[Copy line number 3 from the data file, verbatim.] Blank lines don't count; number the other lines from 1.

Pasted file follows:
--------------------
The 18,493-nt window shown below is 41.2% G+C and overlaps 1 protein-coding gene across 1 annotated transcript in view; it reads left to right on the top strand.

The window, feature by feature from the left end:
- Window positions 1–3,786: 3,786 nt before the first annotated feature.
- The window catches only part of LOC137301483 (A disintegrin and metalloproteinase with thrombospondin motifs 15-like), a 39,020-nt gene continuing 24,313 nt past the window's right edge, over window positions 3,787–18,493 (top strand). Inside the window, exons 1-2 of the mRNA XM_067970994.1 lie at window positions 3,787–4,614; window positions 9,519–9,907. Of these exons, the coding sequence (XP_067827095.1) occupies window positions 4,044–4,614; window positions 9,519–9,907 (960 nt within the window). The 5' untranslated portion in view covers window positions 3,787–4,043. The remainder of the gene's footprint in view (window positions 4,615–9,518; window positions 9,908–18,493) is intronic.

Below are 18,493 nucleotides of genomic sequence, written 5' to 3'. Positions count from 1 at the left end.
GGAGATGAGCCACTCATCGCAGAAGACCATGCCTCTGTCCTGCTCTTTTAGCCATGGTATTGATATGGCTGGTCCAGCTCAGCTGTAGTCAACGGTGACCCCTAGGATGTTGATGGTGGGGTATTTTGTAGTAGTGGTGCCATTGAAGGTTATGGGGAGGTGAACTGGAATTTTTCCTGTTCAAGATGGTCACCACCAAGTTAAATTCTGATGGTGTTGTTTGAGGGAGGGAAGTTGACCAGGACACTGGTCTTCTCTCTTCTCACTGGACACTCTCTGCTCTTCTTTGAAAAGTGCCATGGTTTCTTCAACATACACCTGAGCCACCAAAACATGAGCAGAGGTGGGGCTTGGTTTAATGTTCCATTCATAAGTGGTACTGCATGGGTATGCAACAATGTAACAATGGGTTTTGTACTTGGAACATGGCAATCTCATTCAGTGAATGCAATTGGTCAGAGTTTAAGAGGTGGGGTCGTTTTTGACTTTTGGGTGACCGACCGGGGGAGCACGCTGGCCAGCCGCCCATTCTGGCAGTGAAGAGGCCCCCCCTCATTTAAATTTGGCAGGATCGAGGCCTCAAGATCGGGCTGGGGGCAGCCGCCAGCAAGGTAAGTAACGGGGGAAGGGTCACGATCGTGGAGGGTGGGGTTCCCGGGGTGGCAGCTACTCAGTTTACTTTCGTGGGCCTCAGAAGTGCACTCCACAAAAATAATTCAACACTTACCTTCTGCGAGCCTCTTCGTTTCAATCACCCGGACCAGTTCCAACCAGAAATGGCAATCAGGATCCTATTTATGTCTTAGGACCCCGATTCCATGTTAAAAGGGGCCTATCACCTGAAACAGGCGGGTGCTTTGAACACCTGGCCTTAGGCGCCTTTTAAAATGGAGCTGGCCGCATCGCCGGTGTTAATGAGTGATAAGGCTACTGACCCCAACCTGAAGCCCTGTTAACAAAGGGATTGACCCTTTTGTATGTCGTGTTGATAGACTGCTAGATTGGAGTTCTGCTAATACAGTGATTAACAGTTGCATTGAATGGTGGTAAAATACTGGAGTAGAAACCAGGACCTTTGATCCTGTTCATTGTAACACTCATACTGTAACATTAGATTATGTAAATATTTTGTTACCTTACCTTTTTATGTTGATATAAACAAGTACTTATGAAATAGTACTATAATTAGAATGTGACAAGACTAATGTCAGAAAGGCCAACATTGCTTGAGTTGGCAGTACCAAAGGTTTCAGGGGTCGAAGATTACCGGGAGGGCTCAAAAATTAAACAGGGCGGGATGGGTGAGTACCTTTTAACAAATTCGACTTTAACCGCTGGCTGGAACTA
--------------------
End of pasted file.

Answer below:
- Window positions 1–3,786: 3,786 nt before the first annotated feature.